We’ll include a few links in the show notes to break down some of the big solutions being proposed right now – and to link you up with some real, tangible actions that are happening right now to tackle industrial animal agriculture in a meaningful way.

Dana Geffner:
Every time I look around, it seems like the dairy industry is pitching another false solution to keep on rebranding the exploitative status quo as somehow green, ethical, or humane.

We started this series looking at Fair Trade USA’s “fair trade dairy” standard and how it is opposed by the very workers it claims to benefit. They’re opposing it because they weren’t involved in developing the program, and because it doesn’t meet their needs.

And while it may seem like a long way to go from talking about workers’ rights to climate change, they are connected. And not just because Fair Trade USA has thrown their hat into the ring to be yet another false solution for the big corporate interests.

The changing climate is not some distant reality, regardless of how slowly these corporate pledges promise to tackle it. This summer, where I live in Portland, Oregon hit a staggering 116 degrees Fahrenheit. That kind of heat is hard on people who work outdoors – and that includes farmworkers. Since this record-breaking summer that introduced terms like “heat domes” into so many of our vocabularies, we’ve seen worker-led initiatives from Washington to Florida call for action to include heat standards in workplace protections. That means, if the temperature passes a certain point, people in the fields can have extra breaks, shade, and all the other considerations to prevent heat stroke.

Here in the Pacific Northwest where I live, worker unions have advocated for – and won – these changes. And in Florida, the worker-led Fair Food Program added new, enforceable requirements for heat protections to their standards. Those standards and that program are the ones that Migrant Justice looked to when developing their Milk with Dignity program.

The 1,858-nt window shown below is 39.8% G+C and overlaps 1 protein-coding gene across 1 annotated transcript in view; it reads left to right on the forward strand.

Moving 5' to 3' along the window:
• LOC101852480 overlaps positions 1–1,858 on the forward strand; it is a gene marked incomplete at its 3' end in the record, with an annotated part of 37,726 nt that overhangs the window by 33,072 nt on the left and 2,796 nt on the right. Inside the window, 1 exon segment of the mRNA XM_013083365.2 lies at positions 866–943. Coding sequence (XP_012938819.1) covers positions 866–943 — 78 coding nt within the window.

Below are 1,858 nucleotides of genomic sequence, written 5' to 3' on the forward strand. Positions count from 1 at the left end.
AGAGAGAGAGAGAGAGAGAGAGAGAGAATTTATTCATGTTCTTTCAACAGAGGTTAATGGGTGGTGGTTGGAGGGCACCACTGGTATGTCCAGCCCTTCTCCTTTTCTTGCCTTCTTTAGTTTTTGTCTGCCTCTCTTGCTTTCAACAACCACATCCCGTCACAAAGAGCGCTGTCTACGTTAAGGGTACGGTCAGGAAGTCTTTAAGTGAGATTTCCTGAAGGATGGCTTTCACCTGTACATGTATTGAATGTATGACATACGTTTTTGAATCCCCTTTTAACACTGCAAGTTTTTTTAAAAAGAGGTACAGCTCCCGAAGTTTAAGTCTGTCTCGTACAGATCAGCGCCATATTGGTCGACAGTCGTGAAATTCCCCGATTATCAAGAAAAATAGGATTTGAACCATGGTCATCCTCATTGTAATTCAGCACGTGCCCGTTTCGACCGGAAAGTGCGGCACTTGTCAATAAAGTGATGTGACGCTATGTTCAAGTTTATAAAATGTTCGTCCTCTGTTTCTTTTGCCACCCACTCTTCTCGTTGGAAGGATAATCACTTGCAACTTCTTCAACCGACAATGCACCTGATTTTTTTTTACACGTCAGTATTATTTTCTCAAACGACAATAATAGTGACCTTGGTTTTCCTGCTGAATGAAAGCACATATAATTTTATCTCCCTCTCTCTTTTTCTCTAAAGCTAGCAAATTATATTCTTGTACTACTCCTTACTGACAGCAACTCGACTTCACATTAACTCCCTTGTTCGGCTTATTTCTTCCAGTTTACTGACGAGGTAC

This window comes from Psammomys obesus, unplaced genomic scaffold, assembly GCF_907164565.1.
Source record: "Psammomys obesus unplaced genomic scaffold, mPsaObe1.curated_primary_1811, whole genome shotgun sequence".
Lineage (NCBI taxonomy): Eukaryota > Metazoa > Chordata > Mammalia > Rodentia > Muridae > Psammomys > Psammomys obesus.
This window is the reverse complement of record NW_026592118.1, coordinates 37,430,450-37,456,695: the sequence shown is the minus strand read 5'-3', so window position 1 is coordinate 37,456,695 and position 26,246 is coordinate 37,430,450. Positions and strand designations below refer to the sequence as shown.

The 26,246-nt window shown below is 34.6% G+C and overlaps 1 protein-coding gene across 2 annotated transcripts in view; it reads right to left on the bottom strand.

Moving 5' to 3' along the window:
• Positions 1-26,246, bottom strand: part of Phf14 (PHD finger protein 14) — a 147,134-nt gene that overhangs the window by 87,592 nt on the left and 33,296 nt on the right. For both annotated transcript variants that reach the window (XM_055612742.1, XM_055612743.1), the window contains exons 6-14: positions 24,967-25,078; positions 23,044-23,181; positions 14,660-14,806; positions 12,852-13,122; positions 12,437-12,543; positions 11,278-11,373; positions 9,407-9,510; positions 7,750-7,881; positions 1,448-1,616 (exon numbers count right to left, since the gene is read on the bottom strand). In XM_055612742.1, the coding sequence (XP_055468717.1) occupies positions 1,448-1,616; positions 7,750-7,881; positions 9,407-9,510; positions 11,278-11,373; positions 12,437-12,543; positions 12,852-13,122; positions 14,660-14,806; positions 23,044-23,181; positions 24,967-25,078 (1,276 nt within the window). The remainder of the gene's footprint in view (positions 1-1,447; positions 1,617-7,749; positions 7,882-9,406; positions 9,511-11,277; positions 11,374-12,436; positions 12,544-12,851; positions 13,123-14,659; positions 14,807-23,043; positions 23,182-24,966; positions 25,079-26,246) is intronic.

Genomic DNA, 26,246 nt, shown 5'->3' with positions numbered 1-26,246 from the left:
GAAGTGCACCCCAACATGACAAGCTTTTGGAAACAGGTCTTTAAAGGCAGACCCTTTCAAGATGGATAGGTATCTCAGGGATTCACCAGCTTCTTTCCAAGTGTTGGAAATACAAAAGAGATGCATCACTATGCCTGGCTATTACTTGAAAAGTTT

The solutions for climate adaptation may look different for dairy farmworkers than they do for those who work in the fields. But the takeaway is that frontline workers know best what they need to adapt to the fast changing climate. And organized workers are best able to take a stand to make those changes – and to stand up to the corporate power that drives so much of the exploitation in our food system.

After this episode, we’ll be taking a short break for winter holidays. We’ll be catching up on what’s been happening with workers’ calls for justice in Chobani’s supply chains since we first began – and we want to hear from you.

Do you work on a farm that’s participating in Fair Trade USA’s “fair trade dairy” program? Or do you have questions that we haven’t touched on so far?

Get in touch, we’ll have ways to contact us in the show notes – we really appreciate all of you who have listened and shared your thoughts.

Until next time, sign up for our email list to stay in touch, and please subscribe to make sure you get the next episode.

You’ve been listening to For a Better World, a podcast by Fair World Project. If you enjoyed the show, make sure to subscribe, review, and share with your friends. Head to our website to sign up for our newsletter – it’s the best way to stay in the loop with our work and take action to support the movements you hear about on this show.

Fair World Project is a non profit organization, and we rely on donations to keep our work going. If you like what you heard or learned something new, consider becoming a monthly donor. Your contribution will help us continue to bring you stories from around the globe. Follow us on Instagram, Facebook, and Twitter to stay up to date between episodes.

For a Better World is made possible by our small but mighty team. Our show is edited by Joshua Moore, Katie Gardner is our producer, Anna Canning is our script writer, our storytellers are Ryan Zinn and Anna Canning, our music was composed by Mark Robertson, and I’m your host and executive director of Fair World Project Dana Geffner. Thank you for listening!